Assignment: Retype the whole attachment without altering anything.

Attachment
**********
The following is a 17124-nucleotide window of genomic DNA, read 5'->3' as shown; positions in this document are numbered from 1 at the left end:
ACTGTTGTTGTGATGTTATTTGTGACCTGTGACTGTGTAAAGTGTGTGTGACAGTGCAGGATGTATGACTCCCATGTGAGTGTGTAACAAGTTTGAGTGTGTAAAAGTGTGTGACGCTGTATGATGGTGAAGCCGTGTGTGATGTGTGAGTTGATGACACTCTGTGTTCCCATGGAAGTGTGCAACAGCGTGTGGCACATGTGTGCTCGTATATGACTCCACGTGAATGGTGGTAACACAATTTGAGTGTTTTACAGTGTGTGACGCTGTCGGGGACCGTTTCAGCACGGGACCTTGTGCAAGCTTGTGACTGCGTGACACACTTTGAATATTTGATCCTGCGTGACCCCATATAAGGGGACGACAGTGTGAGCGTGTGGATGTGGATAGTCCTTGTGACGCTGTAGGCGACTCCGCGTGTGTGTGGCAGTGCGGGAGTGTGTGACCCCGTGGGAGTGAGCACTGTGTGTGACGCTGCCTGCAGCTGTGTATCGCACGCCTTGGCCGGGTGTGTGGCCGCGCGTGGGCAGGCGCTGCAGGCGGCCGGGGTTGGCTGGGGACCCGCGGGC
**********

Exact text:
The following is a 17124-nucleotide window of genomic DNA, read 5'->3' as shown; positions in this document are numbered from 1 at the left end:
ACTGTTGTTGTGATGTTATTTGTGACCTGTGACTGTGTAAAGTGTGTGTGACAGTGCAGGATGTATGACTCCCATGTGAGTGTGTAACAAGTTTGAGTGTGTAAAAGTGTGTGACGCTGTATGATGGTGAAGCCGTGTGTGATGTGTGAGTTGATGACACTCTGTGTTCCCATGGAAGTGTGCAACAGCGTGTGGCACATGTGTGCTCGTATATGACTCCACGTGAATGGTGGTAACACAATTTGAGTGTTTTACAGTGTGTGACGCTGTCGGGGACCGTTTCAGCACGGGACCTTGTGCAAGCTTGTGACTGCGTGACACACTTTGAATATTTGATCCTGCGTGACCCCATATAAGGGGACGACAGTGTGAGCGTGTGGATGTGGATAGTCCTTGTGACGCTGTAGGCGACTCCGCGTGTGTGTGGCAGTGCGGGAGTGTGTGACCCCGTGGGAGTGAGCACTGTGTGTGACGCTGCCTGCAGCTGTGTATCGCACGCCTTGGCCGGGTGTGTGGCCGCGCGTGGGCAGGCGCTGCAGGCGGCCGGGGTTGGCTGGGGACCCGCGGGC